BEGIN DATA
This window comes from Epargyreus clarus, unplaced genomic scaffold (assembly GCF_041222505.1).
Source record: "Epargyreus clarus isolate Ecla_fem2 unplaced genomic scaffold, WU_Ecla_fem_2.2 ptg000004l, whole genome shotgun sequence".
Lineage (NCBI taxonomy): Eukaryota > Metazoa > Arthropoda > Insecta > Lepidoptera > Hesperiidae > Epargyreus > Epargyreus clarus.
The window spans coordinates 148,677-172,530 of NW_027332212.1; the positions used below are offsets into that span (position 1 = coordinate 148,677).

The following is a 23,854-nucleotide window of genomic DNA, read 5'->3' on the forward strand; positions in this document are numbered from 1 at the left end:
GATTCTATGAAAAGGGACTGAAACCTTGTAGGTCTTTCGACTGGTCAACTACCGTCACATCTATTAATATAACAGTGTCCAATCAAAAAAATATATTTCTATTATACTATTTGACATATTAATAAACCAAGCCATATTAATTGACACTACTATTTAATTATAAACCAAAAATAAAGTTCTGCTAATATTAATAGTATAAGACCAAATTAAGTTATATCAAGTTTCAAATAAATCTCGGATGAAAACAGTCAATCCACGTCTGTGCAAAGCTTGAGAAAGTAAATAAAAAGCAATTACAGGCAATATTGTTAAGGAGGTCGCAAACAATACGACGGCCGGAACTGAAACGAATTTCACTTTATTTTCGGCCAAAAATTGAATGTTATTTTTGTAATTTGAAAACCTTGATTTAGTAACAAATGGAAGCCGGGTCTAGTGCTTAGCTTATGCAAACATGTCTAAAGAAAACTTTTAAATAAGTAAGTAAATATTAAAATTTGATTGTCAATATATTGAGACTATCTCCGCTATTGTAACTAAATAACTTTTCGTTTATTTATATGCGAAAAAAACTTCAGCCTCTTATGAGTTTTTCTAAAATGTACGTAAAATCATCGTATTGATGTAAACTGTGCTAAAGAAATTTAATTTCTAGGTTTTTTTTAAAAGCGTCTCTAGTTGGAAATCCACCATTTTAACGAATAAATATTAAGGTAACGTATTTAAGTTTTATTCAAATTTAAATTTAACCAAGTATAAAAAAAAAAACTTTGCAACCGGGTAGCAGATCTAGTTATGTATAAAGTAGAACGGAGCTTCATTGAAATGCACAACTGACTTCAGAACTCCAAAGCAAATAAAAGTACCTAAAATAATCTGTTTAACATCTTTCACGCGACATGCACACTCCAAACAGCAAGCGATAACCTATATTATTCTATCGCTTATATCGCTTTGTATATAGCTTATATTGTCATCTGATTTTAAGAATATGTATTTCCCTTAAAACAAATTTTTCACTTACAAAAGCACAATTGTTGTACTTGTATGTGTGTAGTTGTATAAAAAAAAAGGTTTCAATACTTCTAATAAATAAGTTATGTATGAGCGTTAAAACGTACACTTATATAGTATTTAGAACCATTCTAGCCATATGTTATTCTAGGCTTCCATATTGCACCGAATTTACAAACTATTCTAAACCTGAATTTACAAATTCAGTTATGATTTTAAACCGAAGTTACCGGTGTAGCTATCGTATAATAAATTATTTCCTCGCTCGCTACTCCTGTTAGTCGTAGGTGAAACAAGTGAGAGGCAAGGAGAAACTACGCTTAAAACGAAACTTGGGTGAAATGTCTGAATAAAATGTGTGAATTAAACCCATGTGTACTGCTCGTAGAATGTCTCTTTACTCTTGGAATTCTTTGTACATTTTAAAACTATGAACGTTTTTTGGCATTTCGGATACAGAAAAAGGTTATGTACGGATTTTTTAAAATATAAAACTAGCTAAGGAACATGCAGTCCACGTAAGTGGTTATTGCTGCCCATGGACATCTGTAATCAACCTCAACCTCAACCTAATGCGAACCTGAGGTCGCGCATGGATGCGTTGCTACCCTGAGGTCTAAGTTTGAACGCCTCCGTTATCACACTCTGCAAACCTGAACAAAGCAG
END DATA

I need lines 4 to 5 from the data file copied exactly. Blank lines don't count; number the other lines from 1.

The window spans coordinates 148,677-172,530 of NW_027332212.1; the positions used below are offsets into that span (position 1 = coordinate 148,677).

The following is a 23,854-nucleotide window of genomic DNA, read 5'->3' on the forward strand; positions in this document are numbered from 1 at the left end: